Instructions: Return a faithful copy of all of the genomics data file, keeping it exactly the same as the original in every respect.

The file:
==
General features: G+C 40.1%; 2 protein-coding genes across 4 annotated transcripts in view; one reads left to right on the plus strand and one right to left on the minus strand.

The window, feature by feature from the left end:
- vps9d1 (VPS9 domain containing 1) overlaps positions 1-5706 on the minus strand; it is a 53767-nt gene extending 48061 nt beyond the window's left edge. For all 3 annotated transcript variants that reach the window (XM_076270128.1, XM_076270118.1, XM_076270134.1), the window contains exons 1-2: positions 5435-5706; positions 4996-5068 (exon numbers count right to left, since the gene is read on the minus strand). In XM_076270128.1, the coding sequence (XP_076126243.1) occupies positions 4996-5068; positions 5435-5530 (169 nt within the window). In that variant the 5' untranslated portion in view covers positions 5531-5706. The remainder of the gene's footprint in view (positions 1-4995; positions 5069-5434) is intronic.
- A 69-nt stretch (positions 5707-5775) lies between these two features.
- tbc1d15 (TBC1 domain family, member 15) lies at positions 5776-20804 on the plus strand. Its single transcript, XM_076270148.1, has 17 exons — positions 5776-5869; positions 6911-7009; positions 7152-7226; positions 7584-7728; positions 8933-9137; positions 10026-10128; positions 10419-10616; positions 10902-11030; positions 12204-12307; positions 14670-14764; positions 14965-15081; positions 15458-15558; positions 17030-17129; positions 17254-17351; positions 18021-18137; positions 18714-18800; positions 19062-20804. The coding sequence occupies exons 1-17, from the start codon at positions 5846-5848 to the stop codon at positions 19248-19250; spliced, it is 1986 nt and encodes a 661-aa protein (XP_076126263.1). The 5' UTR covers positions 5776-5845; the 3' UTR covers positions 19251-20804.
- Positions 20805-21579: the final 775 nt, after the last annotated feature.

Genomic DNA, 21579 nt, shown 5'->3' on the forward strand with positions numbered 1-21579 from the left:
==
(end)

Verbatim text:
General features: G+C 40.1%; 2 protein-coding genes across 4 annotated transcripts in view; one reads left to right on the plus strand and one right to left on the minus strand.

The window, feature by feature from the left end:
- vps9d1 (VPS9 domain containing 1) overlaps positions 1-5706 on the minus strand; it is a 53767-nt gene extending 48061 nt beyond the window's left edge. For all 3 annotated transcript variants that reach the window (XM_076270128.1, XM_076270118.1, XM_076270134.1), the window contains exons 1-2: positions 5435-5706; positions 4996-5068 (exon numbers count right to left, since the gene is read on the minus strand). In XM_076270128.1, the coding sequence (XP_076126243.1) occupies positions 4996-5068; positions 5435-5530 (169 nt within the window). In that variant the 5' untranslated portion in view covers positions 5531-5706. The remainder of the gene's footprint in view (positions 1-4995; positions 5069-5434) is intronic.
- A 69-nt stretch (positions 5707-5775) lies between these two features.
- tbc1d15 (TBC1 domain family, member 15) lies at positions 5776-20804 on the plus strand. Its single transcript, XM_076270148.1, has 17 exons — positions 5776-5869; positions 6911-7009; positions 7152-7226; positions 7584-7728; positions 8933-9137; positions 10026-10128; positions 10419-10616; positions 10902-11030; positions 12204-12307; positions 14670-14764; positions 14965-15081; positions 15458-15558; positions 17030-17129; positions 17254-17351; positions 18021-18137; positions 18714-18800; positions 19062-20804. The coding sequence occupies exons 1-17, from the start codon at positions 5846-5848 to the stop codon at positions 19248-19250; spliced, it is 1986 nt and encodes a 661-aa protein (XP_076126263.1). The 5' UTR covers positions 5776-5845; the 3' UTR covers positions 19251-20804.
- Positions 20805-21579: the final 775 nt, after the last annotated feature.

Genomic DNA, 21579 nt, shown 5'->3' on the forward strand with positions numbered 1-21579 from the left: